And how much it has meant to your family, how much it's provided for you guys, how it's changed some of your relationships. And for a lot of you, it has been the story of much like it was for me that in doing these things, you have improved your health. Some of you have been able to get off medications, or some of you are now able to function where you couldn't function before, because whatever it was you were dealing with health wise was so bad. And that making these changes has completely transformed you and you're able to do so much and your life has been that much improved. And it's just an awesome thing. I'm trying not to get choked up right now, actually, as I think of some of you in your names and the stories that you have shared with me, and those are wonderful and good things.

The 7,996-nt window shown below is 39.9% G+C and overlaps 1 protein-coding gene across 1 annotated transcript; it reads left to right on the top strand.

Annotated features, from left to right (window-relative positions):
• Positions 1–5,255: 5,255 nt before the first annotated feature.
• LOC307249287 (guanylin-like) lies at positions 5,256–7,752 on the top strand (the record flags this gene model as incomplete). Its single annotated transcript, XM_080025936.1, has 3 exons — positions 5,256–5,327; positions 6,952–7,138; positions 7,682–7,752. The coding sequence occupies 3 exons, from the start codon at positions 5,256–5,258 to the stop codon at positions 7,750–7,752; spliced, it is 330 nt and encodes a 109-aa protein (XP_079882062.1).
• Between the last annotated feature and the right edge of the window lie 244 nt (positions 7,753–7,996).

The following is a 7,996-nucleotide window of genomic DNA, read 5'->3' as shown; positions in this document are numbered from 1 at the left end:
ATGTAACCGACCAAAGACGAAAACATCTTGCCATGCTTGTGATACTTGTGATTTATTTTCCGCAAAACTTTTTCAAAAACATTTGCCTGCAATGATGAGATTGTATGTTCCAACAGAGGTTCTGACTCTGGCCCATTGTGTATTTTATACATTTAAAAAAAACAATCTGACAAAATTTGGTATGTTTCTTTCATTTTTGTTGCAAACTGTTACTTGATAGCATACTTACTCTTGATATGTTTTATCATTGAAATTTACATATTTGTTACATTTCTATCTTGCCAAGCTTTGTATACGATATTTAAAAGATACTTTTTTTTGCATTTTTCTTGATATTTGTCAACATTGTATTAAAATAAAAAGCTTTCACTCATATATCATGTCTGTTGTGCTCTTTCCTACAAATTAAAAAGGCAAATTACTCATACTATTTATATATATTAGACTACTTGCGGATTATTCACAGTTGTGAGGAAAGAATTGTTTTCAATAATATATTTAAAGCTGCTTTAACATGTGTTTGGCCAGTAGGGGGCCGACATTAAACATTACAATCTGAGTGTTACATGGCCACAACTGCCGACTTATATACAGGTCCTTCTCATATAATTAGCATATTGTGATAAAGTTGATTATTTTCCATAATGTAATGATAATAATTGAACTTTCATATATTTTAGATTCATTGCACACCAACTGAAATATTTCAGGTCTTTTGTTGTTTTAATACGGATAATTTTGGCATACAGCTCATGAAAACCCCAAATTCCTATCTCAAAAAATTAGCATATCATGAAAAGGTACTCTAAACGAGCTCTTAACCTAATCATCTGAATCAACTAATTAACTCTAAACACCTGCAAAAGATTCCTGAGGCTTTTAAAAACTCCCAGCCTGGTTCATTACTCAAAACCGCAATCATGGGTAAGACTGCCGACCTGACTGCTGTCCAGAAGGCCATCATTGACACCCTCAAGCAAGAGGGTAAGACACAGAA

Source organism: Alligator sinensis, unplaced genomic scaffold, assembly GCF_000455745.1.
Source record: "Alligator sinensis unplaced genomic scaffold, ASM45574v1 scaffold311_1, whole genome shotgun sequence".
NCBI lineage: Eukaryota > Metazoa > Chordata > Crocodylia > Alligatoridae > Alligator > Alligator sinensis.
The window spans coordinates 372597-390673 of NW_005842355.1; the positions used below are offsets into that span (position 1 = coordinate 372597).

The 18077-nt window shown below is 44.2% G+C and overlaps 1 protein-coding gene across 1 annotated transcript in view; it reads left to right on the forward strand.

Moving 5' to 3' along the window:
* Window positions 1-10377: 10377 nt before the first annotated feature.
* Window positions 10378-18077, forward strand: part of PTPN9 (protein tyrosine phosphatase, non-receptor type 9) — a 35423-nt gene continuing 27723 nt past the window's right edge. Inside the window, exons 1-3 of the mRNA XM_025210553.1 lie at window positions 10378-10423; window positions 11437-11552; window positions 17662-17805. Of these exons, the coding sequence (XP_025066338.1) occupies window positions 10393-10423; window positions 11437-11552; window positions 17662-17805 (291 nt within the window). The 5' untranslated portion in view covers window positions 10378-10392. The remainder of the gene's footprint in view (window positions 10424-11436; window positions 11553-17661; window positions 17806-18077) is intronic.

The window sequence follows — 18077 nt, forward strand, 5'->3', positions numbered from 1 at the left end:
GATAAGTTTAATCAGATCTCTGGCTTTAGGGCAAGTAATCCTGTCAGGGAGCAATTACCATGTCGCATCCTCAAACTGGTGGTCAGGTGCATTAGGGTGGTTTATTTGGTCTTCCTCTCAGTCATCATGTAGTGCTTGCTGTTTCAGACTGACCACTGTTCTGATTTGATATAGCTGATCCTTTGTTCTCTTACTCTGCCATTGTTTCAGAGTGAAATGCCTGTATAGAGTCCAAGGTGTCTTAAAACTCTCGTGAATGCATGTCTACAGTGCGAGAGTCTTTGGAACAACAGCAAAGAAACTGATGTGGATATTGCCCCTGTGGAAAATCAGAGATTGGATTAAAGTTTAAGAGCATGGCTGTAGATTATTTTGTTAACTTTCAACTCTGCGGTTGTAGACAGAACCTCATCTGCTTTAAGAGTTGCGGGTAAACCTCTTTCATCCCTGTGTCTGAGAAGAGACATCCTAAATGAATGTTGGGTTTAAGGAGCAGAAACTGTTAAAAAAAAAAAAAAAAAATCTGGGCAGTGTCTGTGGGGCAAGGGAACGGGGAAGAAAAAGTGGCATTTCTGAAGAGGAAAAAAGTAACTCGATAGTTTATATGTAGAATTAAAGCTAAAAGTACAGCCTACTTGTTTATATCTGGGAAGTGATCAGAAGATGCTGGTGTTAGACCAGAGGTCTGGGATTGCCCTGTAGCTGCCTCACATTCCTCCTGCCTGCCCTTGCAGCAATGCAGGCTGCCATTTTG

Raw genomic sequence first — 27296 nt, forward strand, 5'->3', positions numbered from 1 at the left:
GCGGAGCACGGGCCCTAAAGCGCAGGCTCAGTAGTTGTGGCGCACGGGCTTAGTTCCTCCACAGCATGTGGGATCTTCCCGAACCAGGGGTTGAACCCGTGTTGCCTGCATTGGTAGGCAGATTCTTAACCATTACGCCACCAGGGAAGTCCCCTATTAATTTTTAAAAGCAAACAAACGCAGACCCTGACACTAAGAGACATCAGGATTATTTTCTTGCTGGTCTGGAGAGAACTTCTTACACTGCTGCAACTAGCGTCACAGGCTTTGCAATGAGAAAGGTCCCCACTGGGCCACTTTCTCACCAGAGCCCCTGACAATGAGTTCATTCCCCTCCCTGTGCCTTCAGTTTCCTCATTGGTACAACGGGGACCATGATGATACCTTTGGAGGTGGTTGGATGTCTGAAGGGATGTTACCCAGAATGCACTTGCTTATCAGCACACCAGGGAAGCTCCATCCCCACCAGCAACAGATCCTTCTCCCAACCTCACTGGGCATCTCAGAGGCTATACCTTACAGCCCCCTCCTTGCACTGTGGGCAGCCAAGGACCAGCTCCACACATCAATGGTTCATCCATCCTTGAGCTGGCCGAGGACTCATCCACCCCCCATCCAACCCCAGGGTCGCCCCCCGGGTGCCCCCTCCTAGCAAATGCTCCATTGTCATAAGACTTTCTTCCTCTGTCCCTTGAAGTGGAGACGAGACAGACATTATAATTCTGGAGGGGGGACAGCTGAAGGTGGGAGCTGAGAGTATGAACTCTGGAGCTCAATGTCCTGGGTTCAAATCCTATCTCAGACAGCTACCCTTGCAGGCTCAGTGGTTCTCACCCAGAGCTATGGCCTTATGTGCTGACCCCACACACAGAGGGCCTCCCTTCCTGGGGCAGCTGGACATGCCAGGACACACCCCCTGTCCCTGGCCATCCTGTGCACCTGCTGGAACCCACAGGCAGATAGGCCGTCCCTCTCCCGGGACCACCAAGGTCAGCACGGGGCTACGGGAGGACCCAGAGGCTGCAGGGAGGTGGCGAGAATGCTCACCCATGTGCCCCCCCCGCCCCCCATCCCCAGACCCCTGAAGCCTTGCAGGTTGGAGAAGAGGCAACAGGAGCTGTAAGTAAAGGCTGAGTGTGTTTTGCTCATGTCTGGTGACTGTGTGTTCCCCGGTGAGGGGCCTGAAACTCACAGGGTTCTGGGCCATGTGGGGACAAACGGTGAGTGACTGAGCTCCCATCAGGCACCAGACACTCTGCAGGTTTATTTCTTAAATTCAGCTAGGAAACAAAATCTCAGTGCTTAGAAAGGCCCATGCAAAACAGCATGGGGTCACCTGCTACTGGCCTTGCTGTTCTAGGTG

And I really do feel that I have a calling. I know that sounds weird, especially for some of you if you're not a Christian or you may be like, "A calling? Like homesteading as a calling and teaching this stuff is a calling?" But I really do feel that that's the case. But when I start to get too focused on creating all of these things and how to do more of it, or how to get the podcast higher ranked, or all the... There's just all these different elements with everything and when I get too focused on that, then I start to slip in my relationship with serving God, because we can only really focus on one thing at a time, right? And we can divide our focus up throughout a day and up throughout seasons and whatnot. But when my focus gets too heavy on that part of it, instead of focused on serving God first, then things really get out of balance.